WH: You’ve suggested that you made the film for a really small budget. But I found that the production values and visual aesthetic don’t really betray the film’s budget as easily as a lot of micro budget productions. What helped you stretch your budget so effectively?
OT: I think what really transcends the film is the acting. I think if a movie has bad acting that everything would seem low budget and shitty. I like that you said that about the aesthetic. I think the fact that the cameras we used can pick up lots of information in low light. Our cinematographer Jason Banker has a good eye for using natural light. When we shot in the streets, we would find locations that already had good lighting. Jason knowing what would look good on camera was crucial. Also having decent special effects was helpful. If you’re going to have a movie called Summer of Blood, you have to deliver. Having a couple of good blood scenes elevates the production in a lot of ways. We took a lot of time to make sure that there was a color palate throughout the movie. So we took the time to coordinate that to make sure that it didn’t look as low budget. Again, the acting elevates the level of the entire production. If you have actors that are extremely professional and natural it’s easier to watch and take it as a legitimate film.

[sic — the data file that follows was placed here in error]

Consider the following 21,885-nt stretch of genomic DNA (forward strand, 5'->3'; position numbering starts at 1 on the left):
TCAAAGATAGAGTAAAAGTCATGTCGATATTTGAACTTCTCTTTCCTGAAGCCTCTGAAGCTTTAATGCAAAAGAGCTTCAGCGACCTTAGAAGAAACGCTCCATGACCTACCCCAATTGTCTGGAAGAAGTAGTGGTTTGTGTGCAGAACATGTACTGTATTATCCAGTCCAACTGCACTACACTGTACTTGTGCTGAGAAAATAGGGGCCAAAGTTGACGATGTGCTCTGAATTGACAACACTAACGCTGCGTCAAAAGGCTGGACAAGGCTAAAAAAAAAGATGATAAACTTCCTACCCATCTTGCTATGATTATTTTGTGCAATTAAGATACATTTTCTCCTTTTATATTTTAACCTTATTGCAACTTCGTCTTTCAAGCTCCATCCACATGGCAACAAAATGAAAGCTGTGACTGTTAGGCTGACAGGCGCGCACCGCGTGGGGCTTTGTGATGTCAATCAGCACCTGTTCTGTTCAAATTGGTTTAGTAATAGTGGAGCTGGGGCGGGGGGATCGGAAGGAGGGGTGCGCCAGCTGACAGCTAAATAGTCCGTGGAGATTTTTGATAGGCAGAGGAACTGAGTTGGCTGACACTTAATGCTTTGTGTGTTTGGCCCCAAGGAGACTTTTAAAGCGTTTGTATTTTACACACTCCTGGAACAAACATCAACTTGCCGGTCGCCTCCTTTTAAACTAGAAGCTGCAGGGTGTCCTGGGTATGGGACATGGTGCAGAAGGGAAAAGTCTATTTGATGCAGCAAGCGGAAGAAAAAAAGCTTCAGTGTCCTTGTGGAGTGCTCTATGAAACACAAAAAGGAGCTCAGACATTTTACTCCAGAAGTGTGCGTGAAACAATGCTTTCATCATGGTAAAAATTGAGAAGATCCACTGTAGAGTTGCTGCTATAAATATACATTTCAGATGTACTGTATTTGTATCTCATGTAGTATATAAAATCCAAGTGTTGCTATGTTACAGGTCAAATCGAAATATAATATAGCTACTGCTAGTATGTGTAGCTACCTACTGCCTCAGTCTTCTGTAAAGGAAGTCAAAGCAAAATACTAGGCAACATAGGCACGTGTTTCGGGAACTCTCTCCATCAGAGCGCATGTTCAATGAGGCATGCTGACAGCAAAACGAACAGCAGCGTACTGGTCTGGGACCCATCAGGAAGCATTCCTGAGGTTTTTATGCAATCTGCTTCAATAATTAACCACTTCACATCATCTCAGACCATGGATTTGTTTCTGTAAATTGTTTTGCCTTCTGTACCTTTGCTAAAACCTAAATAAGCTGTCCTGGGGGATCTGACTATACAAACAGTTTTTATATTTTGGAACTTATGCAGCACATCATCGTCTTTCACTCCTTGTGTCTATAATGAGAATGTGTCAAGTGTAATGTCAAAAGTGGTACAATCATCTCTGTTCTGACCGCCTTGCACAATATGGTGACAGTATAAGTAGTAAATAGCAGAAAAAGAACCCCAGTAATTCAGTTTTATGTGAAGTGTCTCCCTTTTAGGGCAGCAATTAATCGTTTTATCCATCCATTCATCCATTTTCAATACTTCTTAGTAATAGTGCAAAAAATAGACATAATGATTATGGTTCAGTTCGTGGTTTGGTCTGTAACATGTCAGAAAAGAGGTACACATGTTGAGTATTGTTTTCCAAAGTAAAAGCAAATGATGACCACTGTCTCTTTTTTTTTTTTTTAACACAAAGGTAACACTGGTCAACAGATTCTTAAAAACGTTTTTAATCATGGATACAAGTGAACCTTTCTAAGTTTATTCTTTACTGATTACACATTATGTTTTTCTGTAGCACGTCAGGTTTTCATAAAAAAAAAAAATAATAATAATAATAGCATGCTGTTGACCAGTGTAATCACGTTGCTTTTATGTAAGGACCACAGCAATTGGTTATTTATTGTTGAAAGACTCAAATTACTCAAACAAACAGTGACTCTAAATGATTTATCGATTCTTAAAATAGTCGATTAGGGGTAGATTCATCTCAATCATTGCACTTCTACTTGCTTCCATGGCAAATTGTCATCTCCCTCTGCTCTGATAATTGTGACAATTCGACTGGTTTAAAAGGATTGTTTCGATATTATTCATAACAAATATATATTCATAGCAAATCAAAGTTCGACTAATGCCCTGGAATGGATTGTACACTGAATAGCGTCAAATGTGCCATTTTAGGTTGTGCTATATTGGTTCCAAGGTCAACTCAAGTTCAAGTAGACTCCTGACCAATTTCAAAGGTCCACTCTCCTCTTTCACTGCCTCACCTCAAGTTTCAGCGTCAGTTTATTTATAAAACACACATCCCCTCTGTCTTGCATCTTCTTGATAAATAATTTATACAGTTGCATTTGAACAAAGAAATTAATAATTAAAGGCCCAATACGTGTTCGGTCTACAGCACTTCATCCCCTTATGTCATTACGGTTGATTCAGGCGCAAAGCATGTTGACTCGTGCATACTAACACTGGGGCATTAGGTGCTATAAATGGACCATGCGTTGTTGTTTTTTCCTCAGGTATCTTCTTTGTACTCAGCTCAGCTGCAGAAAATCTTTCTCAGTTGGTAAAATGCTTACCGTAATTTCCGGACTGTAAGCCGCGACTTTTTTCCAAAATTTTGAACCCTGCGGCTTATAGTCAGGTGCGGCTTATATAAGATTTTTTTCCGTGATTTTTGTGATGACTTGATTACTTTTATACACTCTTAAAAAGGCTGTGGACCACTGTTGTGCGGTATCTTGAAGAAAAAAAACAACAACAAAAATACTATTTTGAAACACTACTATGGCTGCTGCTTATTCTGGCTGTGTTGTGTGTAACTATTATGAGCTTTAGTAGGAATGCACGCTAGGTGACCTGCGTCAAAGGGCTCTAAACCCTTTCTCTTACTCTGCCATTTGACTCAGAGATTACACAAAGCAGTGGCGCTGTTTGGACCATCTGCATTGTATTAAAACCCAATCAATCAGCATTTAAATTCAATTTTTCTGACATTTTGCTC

WH: It seems to be difficult for a lot of filmmakers to walk the line between horror and comedy but I think you did a great job of succeeding at both. How did you ensure the success of that balance?
OT: In New York, there’s a lot of crazy things on the street. There’s a lot of violence and lots of people sleeping. There are people that have been injured falling down the subway steps. Oftentimes if you don’t have the time to help or there’s already someone on the scene, you just keep walking. It becomes very matter of fact. I’ve seen so many crazy things in New York. Also, I’m just a sucker for a good horror comedy. One of the first films I ever saw that turned me onto the power of comedy and gore was American Werewolf in London. I feel like horror and comedy go hand in hand. I think horror films allow us to accept death a little easier. In the horror films that I loved growing up, there was a good dose of comedy in those movies. I think that maybe it’s a way to accept death or maybe not be so scared of it. Maybe that’s why the gorier it is and the more insane the kill, the more we relish it. The idea of really dying is so terrifying but most people are smart enough not to think about it. But there’s something about watching it that puts our mind at ease. I love doing comedy and I love laughing. And I wanted to make a movie that had some horrific aspects.